Ionian and Aeolian are the "modal" names for the Major scale and the natural minor scale. The way my text book puts it: "The Aeolian mode exists as the natural minor scale", it also states that "whether we refer to it as Aeolian or natural minor is of no consequence". Essentially, it says that they are the same thing, and that it doesn't matter which name you choose to call them.
Last edited by GuitarMunky at Jun 8, 2008,
#27
Quote by TheShred201
Except that they don't function the same way, as Natural Minor is used for Key based music where as Aeolian is used for Modal music (from what I've learned--If i'm mistaken I apologize). Intervallically though, as is the basis of this thread, they are identical.
Read what I said about modal Ionian and Aeolian songs.
#29
Quote by JoshXXXXX
First of all, it's Aeolian. And I believe that it's basically their functions that differentiate them. Aeolian is a mode, where natural minor is a scale. Someone with more knowledge please correct me if I'm wrong.
If your looking at modes as if they're scales...

In the aeolian mode, to keep it modal you must use only the chords from the aeolian mode (no V7 chords). Or else you wont sound modal and your progression wont point to any specific mode. This will still sound awesome, but it wont sound aeolian.

Minor progressions usually have an i-V7 movement in them, very rarely would there be a minor v chord. Aeolian progressions shouldnt have that major fifth degree chord. Also minor progressions sometimes have a #viio full diminished chord, which leads awesomly to the i chord. Aeolian progressions will never have a #viio chord.

It's not usefull to think that diatonic progressions can only consist of 7 chords. It's also not usefull to think that a song can only be just harmonic minor OR melodic minor OR natural minor. Normally songs in minor have elements of all three, thus why writing in minor is said to be more difficult than writing in major.


And to Bangoodcharlotte:
I dont think modal progressions can only have 2 chords in them, its just ALOT easier that way. Especially with progressions based around phrygian and progressions based around dorian. Aeolian progressions usually have 3 or more chords in them
#30
Quote by demonofthenight
And to Bangoodcharlotte:
I dont think modal progressions can only have 2 chords in them, its just ALOT easier that way. Especially with progressions based around phrygian and progressions based around dorian. Aeolian progressions usually have 3 or more chords in them
It isn't a rule the way it's a rule that the note is never called A# in the key of F, but if you make the progression complex, it is most likely going to resolve to the parent scale.

Quote by demonofthenight
It's not usefull to think that diatonic progressions can only consist of 7 chords. It's also not usefull to think that a song can only be just harmonic minor OR melodic minor OR natural minor.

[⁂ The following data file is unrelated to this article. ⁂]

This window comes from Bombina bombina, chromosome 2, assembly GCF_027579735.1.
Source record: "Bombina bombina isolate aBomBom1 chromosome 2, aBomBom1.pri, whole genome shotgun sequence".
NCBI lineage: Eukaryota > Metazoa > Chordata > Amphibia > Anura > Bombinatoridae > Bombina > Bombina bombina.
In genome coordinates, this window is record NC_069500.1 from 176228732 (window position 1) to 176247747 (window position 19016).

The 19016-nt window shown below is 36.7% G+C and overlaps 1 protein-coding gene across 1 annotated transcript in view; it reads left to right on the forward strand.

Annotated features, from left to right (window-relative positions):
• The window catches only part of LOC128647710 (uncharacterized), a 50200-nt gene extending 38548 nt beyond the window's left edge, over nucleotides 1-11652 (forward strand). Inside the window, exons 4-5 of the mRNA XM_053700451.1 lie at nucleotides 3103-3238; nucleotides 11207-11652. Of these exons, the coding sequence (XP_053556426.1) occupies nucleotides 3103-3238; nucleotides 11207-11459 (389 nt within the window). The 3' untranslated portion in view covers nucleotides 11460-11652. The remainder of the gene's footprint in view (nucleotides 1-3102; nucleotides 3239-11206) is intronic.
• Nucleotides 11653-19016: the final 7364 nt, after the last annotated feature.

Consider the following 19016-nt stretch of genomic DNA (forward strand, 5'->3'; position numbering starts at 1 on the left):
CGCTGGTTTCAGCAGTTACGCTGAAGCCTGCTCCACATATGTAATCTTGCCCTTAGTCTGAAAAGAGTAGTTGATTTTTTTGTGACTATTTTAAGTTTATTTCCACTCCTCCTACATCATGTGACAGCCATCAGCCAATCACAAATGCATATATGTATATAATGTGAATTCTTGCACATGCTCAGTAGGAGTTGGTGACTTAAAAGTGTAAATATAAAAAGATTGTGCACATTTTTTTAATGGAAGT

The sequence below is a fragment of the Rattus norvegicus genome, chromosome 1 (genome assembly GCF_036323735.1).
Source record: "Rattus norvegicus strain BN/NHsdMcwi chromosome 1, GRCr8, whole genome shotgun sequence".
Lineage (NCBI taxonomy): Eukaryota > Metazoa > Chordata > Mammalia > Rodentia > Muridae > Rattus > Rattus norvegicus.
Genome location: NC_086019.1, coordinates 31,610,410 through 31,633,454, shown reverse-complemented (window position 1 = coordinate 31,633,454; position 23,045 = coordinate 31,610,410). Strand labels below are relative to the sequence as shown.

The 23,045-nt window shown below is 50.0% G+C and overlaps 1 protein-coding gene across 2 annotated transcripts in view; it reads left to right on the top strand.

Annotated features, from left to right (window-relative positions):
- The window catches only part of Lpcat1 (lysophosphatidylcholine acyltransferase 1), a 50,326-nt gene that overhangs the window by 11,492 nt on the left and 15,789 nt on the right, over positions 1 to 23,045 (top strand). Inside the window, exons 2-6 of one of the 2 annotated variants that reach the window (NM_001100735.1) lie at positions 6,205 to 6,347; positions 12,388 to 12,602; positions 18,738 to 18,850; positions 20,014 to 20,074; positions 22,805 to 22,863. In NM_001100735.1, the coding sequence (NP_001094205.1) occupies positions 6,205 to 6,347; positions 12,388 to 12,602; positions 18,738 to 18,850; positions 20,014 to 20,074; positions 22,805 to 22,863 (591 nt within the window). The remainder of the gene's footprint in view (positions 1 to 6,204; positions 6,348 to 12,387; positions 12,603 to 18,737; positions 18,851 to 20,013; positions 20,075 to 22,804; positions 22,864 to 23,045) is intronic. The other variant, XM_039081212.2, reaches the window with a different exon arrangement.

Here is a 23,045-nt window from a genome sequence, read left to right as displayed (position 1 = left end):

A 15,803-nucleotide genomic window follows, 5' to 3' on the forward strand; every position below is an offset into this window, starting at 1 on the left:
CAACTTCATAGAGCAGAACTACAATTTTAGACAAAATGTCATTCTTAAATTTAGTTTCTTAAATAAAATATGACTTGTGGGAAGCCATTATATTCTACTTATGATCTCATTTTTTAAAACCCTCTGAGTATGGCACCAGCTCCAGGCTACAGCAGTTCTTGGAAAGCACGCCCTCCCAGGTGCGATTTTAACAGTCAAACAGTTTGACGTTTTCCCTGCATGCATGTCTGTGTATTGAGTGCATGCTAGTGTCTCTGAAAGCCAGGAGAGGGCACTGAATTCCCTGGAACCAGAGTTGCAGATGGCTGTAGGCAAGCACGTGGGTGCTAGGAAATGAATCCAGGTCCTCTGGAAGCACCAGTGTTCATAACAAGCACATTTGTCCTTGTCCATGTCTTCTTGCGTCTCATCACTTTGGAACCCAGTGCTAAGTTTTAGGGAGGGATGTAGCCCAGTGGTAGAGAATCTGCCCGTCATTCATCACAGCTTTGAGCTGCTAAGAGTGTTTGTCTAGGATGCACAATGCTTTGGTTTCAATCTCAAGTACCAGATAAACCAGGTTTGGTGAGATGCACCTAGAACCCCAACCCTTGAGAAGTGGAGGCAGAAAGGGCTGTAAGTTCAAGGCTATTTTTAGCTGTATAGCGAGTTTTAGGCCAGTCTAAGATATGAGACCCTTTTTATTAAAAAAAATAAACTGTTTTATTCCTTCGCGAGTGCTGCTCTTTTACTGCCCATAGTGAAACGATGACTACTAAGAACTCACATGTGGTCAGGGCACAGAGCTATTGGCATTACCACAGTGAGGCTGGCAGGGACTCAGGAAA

Listen to "song 2" on my profile for an example of a song using natural minor, dorian, phrygian, and harmonic minor.

Quote by demonofthenight

Normally songs in minor have elements of all three, thus why writing in minor is said to be more difficult than writing in major.
Major key songs often use multiple scales as well. Look at a blues song!
Last edited by bangoodcharlote at Jun 8, 2008,
#31
Quote by bangoodcharlote
It isn't a rule the way it's a rule that the note is never called A# in the key of F, but if you make the progression complex, it is most likely going to resolve to the parent scale.
Depends how complex. I've seen 5 chord aeolian progressions that resolve to that first degree chord, without sounding anything but aeolian.

But I wouldnt have a clue at writing a stable dorian progression with more than 2 chords.

Quote by bangoodcharlote
Listen to "song 2" on my profile for an example of a song using natural minor, dorian, phrygian, and harmonic minor.
I said NOT usefull. Alot of guys think that a song using the harmonic minor scale can only use the harmonic minor (and never the melodic minor or natural minor).

Also, your example, are you saying that song 2 has melodic elements of natural minor, dorian, phrygian and harmonic minor? or that the chord progressions changes from being based around dorian, phrygian and harmonic minor? Sorry but I CBF listening and analyzing it (allthough it probably is an awesome song).
Last edited by demonofthenight at Jun 8, 2008,
#32
Quote by demonofthenight
Depends how complex. I've seen 5 chord aeolian progressions that resolve to that first degree chord, without sounding anything but aeolian.
You're missing the whole point about simple modal progressions. They're kept simple to prevent them from resolving to the relative Ionian or Aeolian mode. Of course you can have something complex resolve to the Aeolian mode!
#33
Quote by bangoodcharlote